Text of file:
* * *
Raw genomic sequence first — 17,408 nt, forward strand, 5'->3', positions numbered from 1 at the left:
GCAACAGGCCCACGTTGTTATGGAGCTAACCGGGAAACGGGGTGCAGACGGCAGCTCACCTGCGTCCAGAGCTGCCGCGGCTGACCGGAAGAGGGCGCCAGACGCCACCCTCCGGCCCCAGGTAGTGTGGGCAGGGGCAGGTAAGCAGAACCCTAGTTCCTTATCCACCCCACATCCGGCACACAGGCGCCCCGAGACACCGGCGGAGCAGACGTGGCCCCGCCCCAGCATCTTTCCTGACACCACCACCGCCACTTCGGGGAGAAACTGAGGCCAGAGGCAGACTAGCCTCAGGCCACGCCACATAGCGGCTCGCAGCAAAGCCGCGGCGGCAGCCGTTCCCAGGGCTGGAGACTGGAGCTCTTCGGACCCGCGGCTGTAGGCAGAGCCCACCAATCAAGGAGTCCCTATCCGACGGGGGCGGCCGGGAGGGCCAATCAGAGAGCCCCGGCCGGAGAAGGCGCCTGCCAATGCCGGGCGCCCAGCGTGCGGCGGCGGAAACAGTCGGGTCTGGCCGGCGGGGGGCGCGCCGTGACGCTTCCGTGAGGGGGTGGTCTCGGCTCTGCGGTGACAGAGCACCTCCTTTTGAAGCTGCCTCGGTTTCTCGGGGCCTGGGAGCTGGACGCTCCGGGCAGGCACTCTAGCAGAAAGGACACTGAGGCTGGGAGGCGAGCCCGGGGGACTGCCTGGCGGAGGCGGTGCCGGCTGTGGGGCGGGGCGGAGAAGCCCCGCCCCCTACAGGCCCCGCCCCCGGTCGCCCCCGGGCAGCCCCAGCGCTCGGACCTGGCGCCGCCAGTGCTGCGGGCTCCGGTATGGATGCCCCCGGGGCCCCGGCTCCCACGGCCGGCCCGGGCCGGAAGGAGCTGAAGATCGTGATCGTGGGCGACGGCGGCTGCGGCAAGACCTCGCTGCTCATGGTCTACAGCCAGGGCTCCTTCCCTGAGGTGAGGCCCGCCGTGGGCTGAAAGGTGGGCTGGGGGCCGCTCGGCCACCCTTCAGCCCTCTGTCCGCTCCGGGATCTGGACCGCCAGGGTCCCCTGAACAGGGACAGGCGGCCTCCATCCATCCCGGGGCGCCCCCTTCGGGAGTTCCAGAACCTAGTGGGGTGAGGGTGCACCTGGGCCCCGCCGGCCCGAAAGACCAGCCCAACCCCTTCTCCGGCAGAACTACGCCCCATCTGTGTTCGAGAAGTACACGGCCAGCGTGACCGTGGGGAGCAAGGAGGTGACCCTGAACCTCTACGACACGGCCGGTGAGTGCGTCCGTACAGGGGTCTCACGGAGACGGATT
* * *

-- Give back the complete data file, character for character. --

Raw genomic sequence first — 17,408 nt, forward strand, 5'->3', positions numbered from 1 at the left:
GCAACAGGCCCACGTTGTTATGGAGCTAACCGGGAAACGGGGTGCAGACGGCAGCTCACCTGCGTCCAGAGCTGCCGCGGCTGACCGGAAGAGGGCGCCAGACGCCACCCTCCGGCCCCAGGTAGTGTGGGCAGGGGCAGGTAAGCAGAACCCTAGTTCCTTATCCACCCCACATCCGGCACACAGGCGCCCCGAGACACCGGCGGAGCAGACGTGGCCCCGCCCCAGCATCTTTCCTGACACCACCACCGCCACTTCGGGGAGAAACTGAGGCCAGAGGCAGACTAGCCTCAGGCCACGCCACATAGCGGCTCGCAGCAAAGCCGCGGCGGCAGCCGTTCCCAGGGCTGGAGACTGGAGCTCTTCGGACCCGCGGCTGTAGGCAGAGCCCACCAATCAAGGAGTCCCTATCCGACGGGGGCGGCCGGGAGGGCCAATCAGAGAGCCCCGGCCGGAGAAGGCGCCTGCCAATGCCGGGCGCCCAGCGTGCGGCGGCGGAAACAGTCGGGTCTGGCCGGCGGGGGGCGCGCCGTGACGCTTCCGTGAGGGGGTGGTCTCGGCTCTGCGGTGACAGAGCACCTCCTTTTGAAGCTGCCTCGGTTTCTCGGGGCCTGGGAGCTGGACGCTCCGGGCAGGCACTCTAGCAGAAAGGACACTGAGGCTGGGAGGCGAGCCCGGGGGACTGCCTGGCGGAGGCGGTGCCGGCTGTGGGGCGGGGCGGAGAAGCCCCGCCCCCTACAGGCCCCGCCCCCGGTCGCCCCCGGGCAGCCCCAGCGCTCGGACCTGGCGCCGCCAGTGCTGCGGGCTCCGGTATGGATGCCCCCGGGGCCCCGGCTCCCACGGCCGGCCCGGGCCGGAAGGAGCTGAAGATCGTGATCGTGGGCGACGGCGGCTGCGGCAAGACCTCGCTGCTCATGGTCTACAGCCAGGGCTCCTTCCCTGAGGTGAGGCCCGCCGTGGGCTGAAAGGTGGGCTGGGGGCCGCTCGGCCACCCTTCAGCCCTCTGTCCGCTCCGGGATCTGGACCGCCAGGGTCCCCTGAACAGGGACAGGCGGCCTCCATCCATCCCGGGGCGCCCCCTTCGGGAGTTCCAGAACCTAGTGGGGTGAGGGTGCACCTGGGCCCCGCCGGCCCGAAAGACCAGCCCAACCCCTTCTCCGGCAGAACTACGCCCCATCTGTGTTCGAGAAGTACACGGCCAGCGTGACCGTGGGGAGCAAGGAGGTGACCCTGAACCTCTACGACACGGCCGGTGAGTGCGTCCGTACAGGGGTCTCACGGAGACGGATT